Log in

Previous Entry | Next Entry

An Invitation To Men To Tell Me I'm Wrong

In recent years my studies in gender have expanded and I've become very interested in "masculine" as a gender construct. It's harder to study, partly because there's not as much research and literature, and partly because I don't have the personal experience. But I've become more aware of the ways in which (our) society creates and enforces masculinity.

It's very interesting to see how my experience in understanding it is similar to what I've seen in men struggling with their own socially conditioned misogyny. It's fairly easy to point to obvious "external" issues, but much harder to identify our own biases and prejudices. I can say, "Society doesn't allow men to express emotions and that's wrong." But then I have to identify the gap between recognizing that intellectually and deconstructing my own socialization. Because for me it's only theoretical that men have emotions. I assume they do because it stands to reason, and because I understand how gender construction works. But on another level, I'm instilled with the belief that men don't really have feelings-- not like women do.

So this is my process. I'm going to try to start identifying beliefs about men and masculinity that I think are a result of my conditioning; in other words, beliefs that almost certainly aren't true. I'm not stating them as facts, I'm stating them as "what society has told me" and which I'd actually like to not believe. And I'm inviting male-identifying people to confirm that yes, I am in fact wrong if I believe these things. (As well as inviting broader discussion.)

1. Men cannot control themselves sexually. I was taught that I had to be very careful how far I let things get when being physical with a boy because at some point he would become aroused enough that he couldn't control himself and he would have sex with me whether I wanted to or not, but that it would be my fault for allowing things to get beyond that threshold. I understand there is a difference between a horny teenage boy and a grown man, but I think we see how this kind of belief saturates our society and is still prevalent-- the idea that women can arouse men beyond that man's ability to control himself.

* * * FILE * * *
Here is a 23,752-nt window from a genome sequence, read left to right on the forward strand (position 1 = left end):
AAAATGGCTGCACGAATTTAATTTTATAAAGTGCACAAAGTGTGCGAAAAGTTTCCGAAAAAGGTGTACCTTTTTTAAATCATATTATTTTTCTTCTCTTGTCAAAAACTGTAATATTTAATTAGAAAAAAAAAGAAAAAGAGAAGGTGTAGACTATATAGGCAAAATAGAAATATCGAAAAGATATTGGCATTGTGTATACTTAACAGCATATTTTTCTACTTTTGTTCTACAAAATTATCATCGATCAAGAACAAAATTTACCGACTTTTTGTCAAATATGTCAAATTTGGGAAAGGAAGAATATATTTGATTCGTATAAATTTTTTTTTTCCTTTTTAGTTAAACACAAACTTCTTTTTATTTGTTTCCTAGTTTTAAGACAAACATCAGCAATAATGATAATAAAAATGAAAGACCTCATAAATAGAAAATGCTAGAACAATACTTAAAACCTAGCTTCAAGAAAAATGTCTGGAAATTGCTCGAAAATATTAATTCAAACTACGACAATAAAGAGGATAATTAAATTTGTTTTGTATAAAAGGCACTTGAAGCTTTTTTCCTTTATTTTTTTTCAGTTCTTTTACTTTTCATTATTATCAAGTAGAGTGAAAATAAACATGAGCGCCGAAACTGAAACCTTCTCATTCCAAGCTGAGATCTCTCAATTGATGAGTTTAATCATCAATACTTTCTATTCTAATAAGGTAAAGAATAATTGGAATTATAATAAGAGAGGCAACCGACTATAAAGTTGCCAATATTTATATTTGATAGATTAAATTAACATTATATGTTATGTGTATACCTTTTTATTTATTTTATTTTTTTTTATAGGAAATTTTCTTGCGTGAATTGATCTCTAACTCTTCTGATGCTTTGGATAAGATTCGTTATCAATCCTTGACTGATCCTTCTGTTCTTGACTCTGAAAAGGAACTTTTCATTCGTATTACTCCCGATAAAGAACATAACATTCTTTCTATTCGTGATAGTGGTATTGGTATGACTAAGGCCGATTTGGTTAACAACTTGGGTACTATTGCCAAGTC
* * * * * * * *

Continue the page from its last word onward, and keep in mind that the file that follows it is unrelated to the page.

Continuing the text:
2. Men do not want to have committed, emotionally intimate relationships. I was taught that no man actually wants to be in a relationship, and that as a woman I had to manipulate and entice him into one (and then into staying). It's also a very popular and ubiquitous idea-- as a society we believe that all women want to get married and men never want to and a woman has to somehow "trap" him into it. This has created a lot of anxiety for me, but it also means I don't really believe men need or want emotional intimacy and can't be trusted to commit to relationships.

3. Men only really care about what a woman looks like. This may be more a result of the way society values women, but that's why feminism ends up addressing gender inequity as a whole-- you can't really affect one without affecting the other. But in telling me that what matters about me is how I look, society is also telling me that men are superficial and don't particularly value intelligence, humour, character, etc. We are immersed in narratives about men leaving or cheating on their spouses because of some younger woman who has no qualities other than she's hot. (Which also goes back to the "men cannot control themselves" thing.) But the overall message is that is what men value and prioritize.

There is a myriad of other myths-- masculinity and non-hetero sexuality is a huge one, for example-- but the beliefs I've stated represent a kind of a core idea, I think. Or at least, they represent the ways in which myths of masculinity interfere with my ability to perceive men as full human beings, which is what I think the myths of femininity have done in terms of men and women.*

(*I apologize for the binary gender presentation. It isn't that I think gender is binary, and I desperately hope that our perception of gender is changing dramatically, but when dealing with the established constructs one is inevitably dealing with the binary model.)

I am very interested in hearing from male-identified persons in terms of how these myths are false (or true) and what experiences have resulted, as well as other myths. Or anything, really-- I'm exploring.


Nov. 10th, 2015 05:21 pm (UTC)
I'm very familiar with this kind of material as a result of having studied feminism for so long. It doesn't really deal with the deconstruction of masculinity, though, which is what I'm now ready to examine.